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Children, grandchildren and other relatives of adopted adults can now trace their ancestors’ lives

Sep 29, 2018, 19:56 PM
Adoption, children, families, ancestry, hereditary disease
Children, grandchildren and other relatives of adopted adults can now trace back through their ancestors’ lives - helping them to unearth their family history, discover more about their medical background and reach out to long-lost relatives under new rules introduced on 25 September 2014.
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Date : Sep 26, 2014, 03:02 AM
Article ID : 107133
Children, grandchildren and other relatives of adopted adults can now trace back through their ancestors’ lives - helping them to unearth their family history, discover more about their medical background and reach out to long-lost relatives under new rules introduced on 25 September 2014.

Previously, only the person adopted and their birth relatives were able to use specialised adoption agencies to help shed light on their family history and make contact with their biological family members.

The new rules will extend this right to all relatives of adopted adults, from children and grandchildren to partners and adoptive relatives, allowing greater openness in adoption while ensuring adopted people have the right to a private, family life.

For example, those who have lost a parent to cancer or a heart problem will be able to discover whether their grandparents or other birth relatives suffered from the same condition, given them the chance to seek advice and support.

Children and Families Minister Edward Timpson, who has 2 adopted brothers, said:

"It’s right that descendants and other relatives of adopted adults are able to access important information, such as medical records or genetic health conditions, which could impact upon how they live their life today.

They should also be able to find out about important events from their past, as well as make contact with family members if they wish.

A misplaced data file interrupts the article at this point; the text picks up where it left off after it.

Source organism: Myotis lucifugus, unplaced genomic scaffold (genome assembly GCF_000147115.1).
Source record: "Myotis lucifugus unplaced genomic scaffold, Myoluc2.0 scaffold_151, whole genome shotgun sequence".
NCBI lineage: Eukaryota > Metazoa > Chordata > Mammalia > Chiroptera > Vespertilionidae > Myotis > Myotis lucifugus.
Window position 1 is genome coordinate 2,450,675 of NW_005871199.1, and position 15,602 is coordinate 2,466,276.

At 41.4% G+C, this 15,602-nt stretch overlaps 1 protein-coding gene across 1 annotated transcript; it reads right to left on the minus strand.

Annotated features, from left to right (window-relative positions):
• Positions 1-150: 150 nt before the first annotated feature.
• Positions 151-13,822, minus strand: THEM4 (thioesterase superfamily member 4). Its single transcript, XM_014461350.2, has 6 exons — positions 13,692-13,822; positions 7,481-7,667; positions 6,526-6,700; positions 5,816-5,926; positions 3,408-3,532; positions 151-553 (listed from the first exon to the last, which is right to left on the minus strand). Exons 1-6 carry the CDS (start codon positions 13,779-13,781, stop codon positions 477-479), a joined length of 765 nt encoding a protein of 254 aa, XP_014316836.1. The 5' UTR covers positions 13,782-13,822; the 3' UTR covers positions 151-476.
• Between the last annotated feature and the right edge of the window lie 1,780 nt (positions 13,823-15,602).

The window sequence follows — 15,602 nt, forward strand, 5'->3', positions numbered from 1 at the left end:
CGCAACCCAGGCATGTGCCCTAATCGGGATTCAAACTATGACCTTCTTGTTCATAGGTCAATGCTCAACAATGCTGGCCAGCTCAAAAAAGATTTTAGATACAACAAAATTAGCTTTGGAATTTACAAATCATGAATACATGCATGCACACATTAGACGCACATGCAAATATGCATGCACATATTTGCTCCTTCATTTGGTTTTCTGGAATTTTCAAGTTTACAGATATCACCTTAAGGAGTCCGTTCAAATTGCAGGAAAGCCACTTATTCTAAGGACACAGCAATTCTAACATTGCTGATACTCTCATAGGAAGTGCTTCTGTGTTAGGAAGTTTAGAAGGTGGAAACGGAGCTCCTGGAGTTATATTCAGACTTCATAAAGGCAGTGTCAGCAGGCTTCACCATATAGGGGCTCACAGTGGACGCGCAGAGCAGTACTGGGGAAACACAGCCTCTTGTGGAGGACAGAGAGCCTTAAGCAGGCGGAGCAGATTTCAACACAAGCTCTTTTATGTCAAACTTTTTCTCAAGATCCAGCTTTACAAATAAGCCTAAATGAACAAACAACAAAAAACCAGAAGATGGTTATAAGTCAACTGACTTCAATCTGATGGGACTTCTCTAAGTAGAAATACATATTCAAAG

This positive change will help thousands of people discover their place in history, while keeping important safeguards in place to protect the right to a private family life for those who were adopted."
Julia Feast OBE, from the British Association for Adoption and Fostering (BAAF) said:

"The British Association for Adoption and Fostering is delighted that the government’s consultation about extending intermediary services to descendants of adopted people has now been published.

We are very pleased that the government has extended the rights of descendants and other relatives to access an intermediary service whilst ensuring that the adopted person’s rights are not overlooked and will be at the centre of the decision making. Today’s announcement [25 September 2014] is just the latest milestone in the government’s plan to overhaul support for adopted families."
The Government has now announced plans to introduce a £19.3 million fund to help adopted children settle into their new families by accessing crucial support services as and when they need it, and has extended entitlements so that adopted children have access to priority school admissions, the pupil premium and eligibility for free early education for 2 year olds.

In addition, the Government has also published the Adoption Passport, which sets out in one place all the rights and entitlements of adoptive parents, alongside new online maps that allow potential adopters to find out more information about services in their area. It has also set up First4Adoption, the government-funded information service for people interested in adopting a child.
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